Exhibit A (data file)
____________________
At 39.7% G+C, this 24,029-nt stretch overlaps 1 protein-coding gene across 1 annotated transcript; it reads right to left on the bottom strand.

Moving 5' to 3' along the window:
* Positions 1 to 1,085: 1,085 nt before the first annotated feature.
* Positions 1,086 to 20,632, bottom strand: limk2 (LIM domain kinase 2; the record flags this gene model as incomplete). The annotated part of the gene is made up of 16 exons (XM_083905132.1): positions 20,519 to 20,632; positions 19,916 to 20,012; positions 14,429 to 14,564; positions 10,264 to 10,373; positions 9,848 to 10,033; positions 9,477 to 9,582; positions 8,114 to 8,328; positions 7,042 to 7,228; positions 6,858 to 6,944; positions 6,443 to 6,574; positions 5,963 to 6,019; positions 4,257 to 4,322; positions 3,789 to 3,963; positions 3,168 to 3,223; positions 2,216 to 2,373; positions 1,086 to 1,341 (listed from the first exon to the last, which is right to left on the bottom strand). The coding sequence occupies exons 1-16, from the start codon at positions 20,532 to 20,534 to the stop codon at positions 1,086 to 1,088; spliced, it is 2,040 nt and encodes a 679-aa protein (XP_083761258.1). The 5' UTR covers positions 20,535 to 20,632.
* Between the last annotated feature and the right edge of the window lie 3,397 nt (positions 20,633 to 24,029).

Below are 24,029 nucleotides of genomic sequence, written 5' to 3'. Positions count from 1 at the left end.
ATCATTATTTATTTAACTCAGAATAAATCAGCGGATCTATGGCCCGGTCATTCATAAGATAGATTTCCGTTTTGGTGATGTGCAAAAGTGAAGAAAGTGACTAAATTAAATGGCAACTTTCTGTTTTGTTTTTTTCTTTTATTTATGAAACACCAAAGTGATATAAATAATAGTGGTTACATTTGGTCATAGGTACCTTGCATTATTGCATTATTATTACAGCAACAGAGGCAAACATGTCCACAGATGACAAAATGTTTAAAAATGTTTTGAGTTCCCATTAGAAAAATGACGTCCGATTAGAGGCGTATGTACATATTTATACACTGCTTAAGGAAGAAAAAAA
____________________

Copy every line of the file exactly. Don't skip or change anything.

At 39.7% G+C, this 24,029-nt stretch overlaps 1 protein-coding gene across 1 annotated transcript; it reads right to left on the bottom strand.

Moving 5' to 3' along the window:
* Positions 1 to 1,085: 1,085 nt before the first annotated feature.
* Positions 1,086 to 20,632, bottom strand: limk2 (LIM domain kinase 2; the record flags this gene model as incomplete). The annotated part of the gene is made up of 16 exons (XM_083905132.1): positions 20,519 to 20,632; positions 19,916 to 20,012; positions 14,429 to 14,564; positions 10,264 to 10,373; positions 9,848 to 10,033; positions 9,477 to 9,582; positions 8,114 to 8,328; positions 7,042 to 7,228; positions 6,858 to 6,944; positions 6,443 to 6,574; positions 5,963 to 6,019; positions 4,257 to 4,322; positions 3,789 to 3,963; positions 3,168 to 3,223; positions 2,216 to 2,373; positions 1,086 to 1,341 (listed from the first exon to the last, which is right to left on the bottom strand). The coding sequence occupies exons 1-16, from the start codon at positions 20,532 to 20,534 to the stop codon at positions 1,086 to 1,088; spliced, it is 2,040 nt and encodes a 679-aa protein (XP_083761258.1). The 5' UTR covers positions 20,535 to 20,632.
* Between the last annotated feature and the right edge of the window lie 3,397 nt (positions 20,633 to 24,029).

Below are 24,029 nucleotides of genomic sequence, written 5' to 3'. Positions count from 1 at the left end.
ATCATTATTTATTTAACTCAGAATAAATCAGCGGATCTATGGCCCGGTCATTCATAAGATAGATTTCCGTTTTGGTGATGTGCAAAAGTGAAGAAAGTGACTAAATTAAATGGCAACTTTCTGTTTTGTTTTTTTCTTTTATTTATGAAACACCAAAGTGATATAAATAATAGTGGTTACATTTGGTCATAGGTACCTTGCATTATTGCATTATTATTACAGCAACAGAGGCAAACATGTCCACAGATGACAAAATGTTTAAAAATGTTTTGAGTTCCCATTAGAAAAATGACGTCCGATTAGAGGCGTATGTACATATTTATACACTGCTTAAGGAAGAAAAAAA